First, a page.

Yoon Kit and I chatted about Blackberry Connect, and I told him a lot of this is provided via Nokia Messaging (which is currently in beta, and free at the moment), which in a device itself, premiered in the Nokia E75 (its not apparent its in the N97 yet – probably a firmware update will help soon). He lamented that calendar and contact support is required, and I mentioned that webcal support isn’t available, per se, but if you have an Ovi.com account, you have calendar and contact syncing available… But the calendar, IMHO is primitive to Google Calendar’s sync/publish features, and I’ve never used a BlackBerry device, so I can’t realistically comment.

The camera on the device is pretty good, for a phone camera. A couple weeks back, I used the camera and the Facebook integration, to create an album (Testing the n97). Facebook is notorious for not keeping the hi-res images, so grab them from posterous or even flickr.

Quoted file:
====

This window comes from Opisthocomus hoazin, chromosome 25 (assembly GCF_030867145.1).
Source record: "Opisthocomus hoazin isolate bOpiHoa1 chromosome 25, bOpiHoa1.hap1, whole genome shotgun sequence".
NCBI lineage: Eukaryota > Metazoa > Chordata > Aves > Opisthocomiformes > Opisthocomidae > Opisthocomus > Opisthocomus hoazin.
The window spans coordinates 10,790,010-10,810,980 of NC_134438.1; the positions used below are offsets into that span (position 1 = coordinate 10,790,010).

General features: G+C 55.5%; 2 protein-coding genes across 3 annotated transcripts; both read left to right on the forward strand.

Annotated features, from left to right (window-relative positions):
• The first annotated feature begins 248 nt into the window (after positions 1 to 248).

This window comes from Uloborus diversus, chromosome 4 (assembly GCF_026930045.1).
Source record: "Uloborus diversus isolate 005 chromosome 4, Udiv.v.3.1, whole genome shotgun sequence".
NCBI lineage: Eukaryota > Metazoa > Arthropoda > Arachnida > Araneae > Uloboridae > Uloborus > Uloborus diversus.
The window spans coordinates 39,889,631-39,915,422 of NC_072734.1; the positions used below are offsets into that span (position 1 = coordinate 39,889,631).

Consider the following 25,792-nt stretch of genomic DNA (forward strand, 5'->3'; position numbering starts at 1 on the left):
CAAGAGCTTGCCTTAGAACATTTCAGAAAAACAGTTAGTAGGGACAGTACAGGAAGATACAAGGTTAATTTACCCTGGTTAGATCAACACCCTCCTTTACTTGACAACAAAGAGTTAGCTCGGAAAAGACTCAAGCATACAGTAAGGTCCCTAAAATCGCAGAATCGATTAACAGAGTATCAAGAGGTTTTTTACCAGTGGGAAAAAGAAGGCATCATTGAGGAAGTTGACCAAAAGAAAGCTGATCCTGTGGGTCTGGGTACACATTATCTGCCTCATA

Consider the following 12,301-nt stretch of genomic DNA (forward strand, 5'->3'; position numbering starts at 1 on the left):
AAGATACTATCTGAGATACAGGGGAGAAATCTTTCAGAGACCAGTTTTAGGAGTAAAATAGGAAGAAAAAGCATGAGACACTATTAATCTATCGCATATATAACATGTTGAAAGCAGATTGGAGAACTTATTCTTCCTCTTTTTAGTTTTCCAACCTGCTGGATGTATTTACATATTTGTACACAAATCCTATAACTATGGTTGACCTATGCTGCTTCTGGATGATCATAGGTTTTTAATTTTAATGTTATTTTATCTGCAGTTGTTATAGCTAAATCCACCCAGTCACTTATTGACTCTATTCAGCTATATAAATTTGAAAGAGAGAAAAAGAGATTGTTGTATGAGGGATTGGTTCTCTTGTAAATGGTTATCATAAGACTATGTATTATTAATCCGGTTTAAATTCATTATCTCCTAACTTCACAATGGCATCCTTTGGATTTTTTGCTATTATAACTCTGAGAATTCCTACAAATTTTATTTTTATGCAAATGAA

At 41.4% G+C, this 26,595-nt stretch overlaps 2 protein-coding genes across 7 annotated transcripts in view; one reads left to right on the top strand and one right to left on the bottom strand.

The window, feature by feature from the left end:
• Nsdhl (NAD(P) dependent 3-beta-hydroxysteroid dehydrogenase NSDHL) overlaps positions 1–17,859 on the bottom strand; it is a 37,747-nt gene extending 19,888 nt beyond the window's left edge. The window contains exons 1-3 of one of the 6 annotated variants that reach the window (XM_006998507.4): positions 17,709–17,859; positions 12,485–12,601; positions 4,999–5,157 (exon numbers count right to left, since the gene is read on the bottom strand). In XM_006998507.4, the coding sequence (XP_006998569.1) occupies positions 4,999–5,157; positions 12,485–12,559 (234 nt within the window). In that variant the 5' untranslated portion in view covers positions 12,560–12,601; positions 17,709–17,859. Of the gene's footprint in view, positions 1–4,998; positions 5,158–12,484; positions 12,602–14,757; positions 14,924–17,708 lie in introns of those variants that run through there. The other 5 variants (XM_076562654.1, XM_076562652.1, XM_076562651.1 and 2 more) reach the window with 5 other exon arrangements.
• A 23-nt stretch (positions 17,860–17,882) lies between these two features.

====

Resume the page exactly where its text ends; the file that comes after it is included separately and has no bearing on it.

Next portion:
If I get my hands on the device, you can be ensured more tips, tricks, and usage information. More importantly, I’m going to focus on WRT widget development, the Ovi Store, and lots more. Mobile app development seems hot :-)

BTW, on Saturday 13 June 2009, selected Nokia stores will sell the device in Malaysia, at what is probably the SRP of RM2,480.

Silona speaks about grids, databases, and open government

Silona Bonewald, the lady always in a hat (she says that it’s just become an extension of her). Describe her, by her tags: open government, open data, open standards, and databases.


(watch the video if your feed reader strips it out)

Silona’s the founder of The League of Technical Voters, which allows technical people to be more involved in voting process. As part of this, she created the Transparent Federal Budget, with Bill Bradley and Jimmy Wales.

On top of all that, she’s also the open source evangelist for grid.org. The focus there is a social network for grid, cluster, and cloud computing folk – a community of communities. Best of all, this was just launched on Tuesday!

It’s also the home to UniCluster, and they’ve recently struck a deal which Intel to pop UniCluster in BIOSes. UniCluster works with Sun’s Grid Engine, as well.

She’s interested in Drizzle, for the same reason that she likes Drupal. She likes the decorator model, and she thinks its a great way to get the parallel computing solutions fixed.

Needless to say, all of the stuff she works on currently, is powered by MySQL.


i